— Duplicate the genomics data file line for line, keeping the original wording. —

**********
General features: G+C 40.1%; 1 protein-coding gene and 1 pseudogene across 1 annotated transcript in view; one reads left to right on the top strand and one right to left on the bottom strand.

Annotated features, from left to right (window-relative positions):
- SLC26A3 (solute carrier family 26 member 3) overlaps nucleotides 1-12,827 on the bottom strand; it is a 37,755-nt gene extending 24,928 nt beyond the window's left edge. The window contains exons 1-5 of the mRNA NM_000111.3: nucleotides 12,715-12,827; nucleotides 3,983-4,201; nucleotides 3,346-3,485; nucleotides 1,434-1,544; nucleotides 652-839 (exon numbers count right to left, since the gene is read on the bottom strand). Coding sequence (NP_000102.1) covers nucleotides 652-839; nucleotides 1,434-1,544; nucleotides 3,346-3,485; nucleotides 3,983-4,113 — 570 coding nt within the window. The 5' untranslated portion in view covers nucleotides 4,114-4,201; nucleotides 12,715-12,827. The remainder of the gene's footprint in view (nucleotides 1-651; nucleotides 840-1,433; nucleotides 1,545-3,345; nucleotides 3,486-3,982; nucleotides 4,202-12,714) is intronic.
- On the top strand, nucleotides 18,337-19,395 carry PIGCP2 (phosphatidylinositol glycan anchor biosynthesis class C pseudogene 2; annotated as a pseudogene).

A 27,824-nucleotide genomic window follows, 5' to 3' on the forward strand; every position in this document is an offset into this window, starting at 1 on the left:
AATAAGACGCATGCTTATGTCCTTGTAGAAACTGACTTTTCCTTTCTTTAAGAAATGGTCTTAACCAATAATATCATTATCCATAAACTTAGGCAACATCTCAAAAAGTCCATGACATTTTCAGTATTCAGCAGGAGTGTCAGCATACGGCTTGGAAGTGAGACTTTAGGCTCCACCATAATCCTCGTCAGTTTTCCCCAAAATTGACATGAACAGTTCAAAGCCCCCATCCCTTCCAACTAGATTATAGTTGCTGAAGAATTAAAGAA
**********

General features: G+C 40.1%; 1 protein-coding gene and 1 pseudogene across 1 annotated transcript in view; one reads left to right on the top strand and one right to left on the bottom strand.

Annotated features, from left to right (window-relative positions):
- SLC26A3 (solute carrier family 26 member 3) overlaps nucleotides 1-12,827 on the bottom strand; it is a 37,755-nt gene extending 24,928 nt beyond the window's left edge. The window contains exons 1-5 of the mRNA NM_000111.3: nucleotides 12,715-12,827; nucleotides 3,983-4,201; nucleotides 3,346-3,485; nucleotides 1,434-1,544; nucleotides 652-839 (exon numbers count right to left, since the gene is read on the bottom strand). Coding sequence (NP_000102.1) covers nucleotides 652-839; nucleotides 1,434-1,544; nucleotides 3,346-3,485; nucleotides 3,983-4,113 — 570 coding nt within the window. The 5' untranslated portion in view covers nucleotides 4,114-4,201; nucleotides 12,715-12,827. The remainder of the gene's footprint in view (nucleotides 1-651; nucleotides 840-1,433; nucleotides 1,545-3,345; nucleotides 3,486-3,982; nucleotides 4,202-12,714) is intronic.
- On the top strand, nucleotides 18,337-19,395 carry PIGCP2 (phosphatidylinositol glycan anchor biosynthesis class C pseudogene 2; annotated as a pseudogene).

A 27,824-nucleotide genomic window follows, 5' to 3' on the forward strand; every position in this document is an offset into this window, starting at 1 on the left:
AATAAGACGCATGCTTATGTCCTTGTAGAAACTGACTTTTCCTTTCTTTAAGAAATGGTCTTAACCAATAATATCATTATCCATAAACTTAGGCAACATCTCAAAAAGTCCATGACATTTTCAGTATTCAGCAGGAGTGTCAGCATACGGCTTGGAAGTGAGACTTTAGGCTCCACCATAATCCTCGTCAGTTTTCCCCAAAATTGACATGAACAGTTCAAAGCCCCCATCCCTTCCAACTAGATTATAGTTGCTGAAGAATTAAAGAA